At the helm of the paper during these turbulent times was Katharine Graham, there really only by virtue of being the daughter of the man who bought the paper way back in 1933, and the wife of the man, Phil Graham, who took over from his father-in-law. The reins were inherited by Katharine on her husband's suicide in 1963. She stood down as publisher in 1979, her son, then great niece in charge until 2014 when it was was sold to Jeff Bezos of Amazon fame.
There was really nothing remarkable about Katharine, a very privileged, well educated young woman, who had been brought up to believe that a woman's place was in the home, tending to her husband and children, putting her own needs and thoughts etc second to those around her. From time to time she had dabbled in a bit of journalism, writing the odd column for the paper, but certainly no positions of management, leadership or decision making. Being thrust into the top dog role in 1963 at the age of 46, recently widowed in horrible circumstances, four children, was more than a baptism by fire. She had plenty of help of course: this book is riddled with Post staff at all levels of the organisation whose advice, guidance, and decision making probably contributed more to the survival and success of the paper than her own management did, but flourish indeed it did.
This is her story, all 700 pages of it, published in 1997 when she was 80 years old. And what a story it is. It is incredibly long; there are way too many names - harsher critics than me call it name dropping, they also call her a spoiled ineffective figurehead; I skim read much of the management stuff of the paper, her conflicts with editors, managers, labour issues. But as a story of the transformation a woman of her time made from being a wife/mother to being a person of influence and opinion in a very male-dominated world is marvellous, and what's more at a time when the feminist movement was beginning to hit its stride. Yes, there were set backs; yes, she was regularly vilified, parodied and insulted; yes, there were times she wanted to throw it all away. But she didn't and in her quiet, dignified and polite way (as she tells it), she ends up being a stayer. The paper won 10 of its 47 Pulitzer Prizes on her watch.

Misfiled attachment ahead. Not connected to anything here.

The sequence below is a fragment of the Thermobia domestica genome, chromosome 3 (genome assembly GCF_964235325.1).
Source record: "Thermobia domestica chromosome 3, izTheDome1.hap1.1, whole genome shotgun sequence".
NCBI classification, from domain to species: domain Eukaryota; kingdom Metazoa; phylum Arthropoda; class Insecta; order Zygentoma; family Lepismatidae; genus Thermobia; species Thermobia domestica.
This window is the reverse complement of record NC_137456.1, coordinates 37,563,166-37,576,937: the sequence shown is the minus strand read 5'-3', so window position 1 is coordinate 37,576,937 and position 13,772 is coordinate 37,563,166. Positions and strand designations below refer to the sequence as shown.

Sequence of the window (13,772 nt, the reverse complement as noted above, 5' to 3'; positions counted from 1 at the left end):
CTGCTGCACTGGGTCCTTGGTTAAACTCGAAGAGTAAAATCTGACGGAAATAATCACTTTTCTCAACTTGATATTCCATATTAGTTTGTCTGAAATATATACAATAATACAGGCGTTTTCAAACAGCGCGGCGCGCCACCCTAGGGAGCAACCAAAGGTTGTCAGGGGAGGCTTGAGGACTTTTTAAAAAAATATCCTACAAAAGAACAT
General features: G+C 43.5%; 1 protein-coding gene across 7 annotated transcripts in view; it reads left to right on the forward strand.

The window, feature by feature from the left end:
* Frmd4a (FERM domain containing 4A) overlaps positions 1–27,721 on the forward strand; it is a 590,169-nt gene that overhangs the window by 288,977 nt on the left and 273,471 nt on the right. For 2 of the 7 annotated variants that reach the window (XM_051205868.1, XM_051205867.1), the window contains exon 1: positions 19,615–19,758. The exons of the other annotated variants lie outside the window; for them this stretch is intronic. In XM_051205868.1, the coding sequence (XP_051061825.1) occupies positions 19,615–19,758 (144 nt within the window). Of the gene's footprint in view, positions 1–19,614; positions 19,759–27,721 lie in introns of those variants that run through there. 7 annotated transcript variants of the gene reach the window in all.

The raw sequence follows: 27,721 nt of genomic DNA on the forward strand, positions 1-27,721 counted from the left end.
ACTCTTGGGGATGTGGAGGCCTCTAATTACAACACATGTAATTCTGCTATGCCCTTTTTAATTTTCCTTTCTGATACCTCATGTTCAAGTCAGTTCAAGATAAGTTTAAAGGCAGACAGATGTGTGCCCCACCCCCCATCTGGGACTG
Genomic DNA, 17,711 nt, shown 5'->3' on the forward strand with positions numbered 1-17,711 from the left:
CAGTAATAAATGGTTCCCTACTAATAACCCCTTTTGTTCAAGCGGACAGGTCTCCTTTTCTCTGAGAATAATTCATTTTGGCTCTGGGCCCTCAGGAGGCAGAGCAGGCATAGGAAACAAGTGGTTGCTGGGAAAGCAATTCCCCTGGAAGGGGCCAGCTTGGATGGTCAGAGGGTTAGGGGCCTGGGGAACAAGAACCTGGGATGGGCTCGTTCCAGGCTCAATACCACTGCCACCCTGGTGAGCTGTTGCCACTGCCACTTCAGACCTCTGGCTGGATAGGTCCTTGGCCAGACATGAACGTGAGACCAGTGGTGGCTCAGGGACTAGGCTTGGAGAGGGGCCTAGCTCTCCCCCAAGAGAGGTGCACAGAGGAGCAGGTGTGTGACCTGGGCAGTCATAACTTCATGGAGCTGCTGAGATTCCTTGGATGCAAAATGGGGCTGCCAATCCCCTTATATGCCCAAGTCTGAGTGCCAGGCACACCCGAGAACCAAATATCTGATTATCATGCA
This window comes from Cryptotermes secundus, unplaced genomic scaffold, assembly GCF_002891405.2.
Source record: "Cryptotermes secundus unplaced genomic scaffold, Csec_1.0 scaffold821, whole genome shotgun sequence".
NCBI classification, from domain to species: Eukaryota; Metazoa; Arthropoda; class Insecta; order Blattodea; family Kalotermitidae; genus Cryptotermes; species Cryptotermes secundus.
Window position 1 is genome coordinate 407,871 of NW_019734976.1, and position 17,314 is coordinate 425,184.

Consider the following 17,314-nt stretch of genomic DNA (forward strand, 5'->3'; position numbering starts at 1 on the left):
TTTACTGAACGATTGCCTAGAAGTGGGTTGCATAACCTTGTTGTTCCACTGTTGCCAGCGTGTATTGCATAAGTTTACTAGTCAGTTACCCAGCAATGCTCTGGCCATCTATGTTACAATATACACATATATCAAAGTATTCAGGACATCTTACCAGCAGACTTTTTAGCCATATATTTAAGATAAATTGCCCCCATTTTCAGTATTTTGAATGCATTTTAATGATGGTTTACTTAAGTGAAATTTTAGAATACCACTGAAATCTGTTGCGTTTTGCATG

Much of this book is outdated now, but not only does it tell Mrs Graham's own personal story, it also chronicles much of America's social, economic and political history during the middle section of the last century. Well worth a read, and ties in very nicely with the two movies 'The Post', and 'All the President's Men'.